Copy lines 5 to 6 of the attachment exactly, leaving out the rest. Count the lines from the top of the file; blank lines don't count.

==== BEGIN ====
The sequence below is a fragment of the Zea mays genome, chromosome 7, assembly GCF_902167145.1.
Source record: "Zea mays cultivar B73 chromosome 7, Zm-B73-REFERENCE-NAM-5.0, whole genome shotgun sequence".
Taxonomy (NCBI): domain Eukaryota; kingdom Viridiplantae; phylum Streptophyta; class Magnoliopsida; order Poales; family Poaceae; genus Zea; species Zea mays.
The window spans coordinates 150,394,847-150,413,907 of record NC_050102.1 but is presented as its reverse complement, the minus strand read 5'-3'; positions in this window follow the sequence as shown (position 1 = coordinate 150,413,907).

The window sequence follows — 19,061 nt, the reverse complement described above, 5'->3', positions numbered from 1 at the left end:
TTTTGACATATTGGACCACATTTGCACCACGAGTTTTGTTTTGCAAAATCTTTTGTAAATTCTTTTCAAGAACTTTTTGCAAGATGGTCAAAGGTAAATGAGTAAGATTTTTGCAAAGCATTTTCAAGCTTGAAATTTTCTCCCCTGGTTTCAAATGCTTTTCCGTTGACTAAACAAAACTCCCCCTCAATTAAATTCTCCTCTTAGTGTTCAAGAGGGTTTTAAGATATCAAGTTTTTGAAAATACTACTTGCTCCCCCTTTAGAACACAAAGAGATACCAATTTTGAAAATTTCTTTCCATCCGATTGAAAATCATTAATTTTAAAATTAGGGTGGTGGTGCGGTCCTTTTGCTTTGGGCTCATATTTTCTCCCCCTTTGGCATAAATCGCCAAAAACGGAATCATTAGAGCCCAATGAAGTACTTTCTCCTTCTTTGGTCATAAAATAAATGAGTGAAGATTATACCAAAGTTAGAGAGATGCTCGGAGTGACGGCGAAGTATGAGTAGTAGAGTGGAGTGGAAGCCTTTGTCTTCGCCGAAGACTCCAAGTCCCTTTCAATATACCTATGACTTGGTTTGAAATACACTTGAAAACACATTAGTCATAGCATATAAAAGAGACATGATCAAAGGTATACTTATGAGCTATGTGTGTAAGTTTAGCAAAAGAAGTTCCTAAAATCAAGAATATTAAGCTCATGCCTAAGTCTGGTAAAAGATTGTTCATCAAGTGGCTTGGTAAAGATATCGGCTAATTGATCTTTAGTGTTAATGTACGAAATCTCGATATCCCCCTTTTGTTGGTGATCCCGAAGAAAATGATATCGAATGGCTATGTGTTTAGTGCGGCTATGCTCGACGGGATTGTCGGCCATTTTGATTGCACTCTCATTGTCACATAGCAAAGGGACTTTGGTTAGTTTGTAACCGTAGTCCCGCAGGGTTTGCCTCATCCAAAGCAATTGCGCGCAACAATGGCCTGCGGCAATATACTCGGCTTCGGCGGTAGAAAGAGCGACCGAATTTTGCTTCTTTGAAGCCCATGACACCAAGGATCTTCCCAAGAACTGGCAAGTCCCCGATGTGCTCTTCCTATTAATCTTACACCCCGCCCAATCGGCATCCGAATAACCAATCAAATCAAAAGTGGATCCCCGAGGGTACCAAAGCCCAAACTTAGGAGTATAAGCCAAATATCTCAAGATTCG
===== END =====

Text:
The window sequence follows — 19,061 nt, the reverse complement described above, 5'->3', positions numbered from 1 at the left end:
TTTTGACATATTGGACCACATTTGCACCACGAGTTTTGTTTTGCAAAATCTTTTGTAAATTCTTTTCAAGAACTTTTTGCAAGATGGTCAAAGGTAAATGAGTAAGATTTTTGCAAAGCATTTTCAAGCTTGAAATTTTCTCCCCTGGTTTCAAATGCTTTTCCGTTGACTAAACAAAACTCCCCCTCAATTAAATTCTCCTCTTAGTGTTCAAGAGGGTTTTAAGATATCAAGTTTTTGAAAATACTACTTGCTCCCCCTTTAGAACACAAAGAGATACCAATTTTGAAAATTTCTTTCCATCCGATTGAAAATCATTAATTTTAAAATTAGGGTGGTGGTGCGGTCCTTTTGCTTTGGGCTCATATTTTCTCCCCCTTTGGCATAAATCGCCAAAAACGGAATCATTAGAGCCCAATGAAGTACTTTCTCCTTCTTTGGTCATAAAATAAATGAGTGAAGATTATACCAAAGTTAGAGAGATGCTCGGAGTGACGGCGAAGTATGAGTAGTAGAGTGGAGTGGAAGCCTTTGTCTTCGCCGAAGACTCCAAGTCCCTTTCAATATACCTATGACTTGGTTTGAAATACACTTGAAAACACATTAGTCATAGCATATAAAAGAGACATGATCAAAGGTATACTTATGAGCTATGTGTGTAAGTTTAGCAAAAGAAGTTCCTAAAATCAAGAATATTAAGCTCATGCCTAAGTCTGGTAAAAGATTGTTCATCAAGTGGCTTGGTAAAGATATCGGCTAATTGATCTTTAGTGTTAATGTACGAAATCTCGATATCCCCCTTTTGTTGGTGATCCCGAAGAAAATGATATCGAATGGCTATGTGTTTAGTGCGGCTATGCTCGACGGGATTGTCGGCCATTTTGATTGCACTCTCATTGTCACATAGCAAAGGGACTTTGGTTAGTTTGTAACCGTAGTCCCGCAGGGTTTGCCTCATCCAAAGCAATTGCGCGCAACAATGGCCTGCGGCAATATACTCGGCTTCGGCGGTAGAAAGAGCGACCGAATTTTGCTTCTTTGAAGCCCATGACACCAAGGATCTTCCCAAGAACTGGCAAGTCCCCGATGTGCTCTTCCTATTAATCTTACACCCCGCCCAATCGGCATCCGAATAACCAATCAAATCAAAAGTGGATCCCCGAGGGTACCAAAGCCCAAACTTAGGAGTATAAGCCAAATATCTCAAGATTCG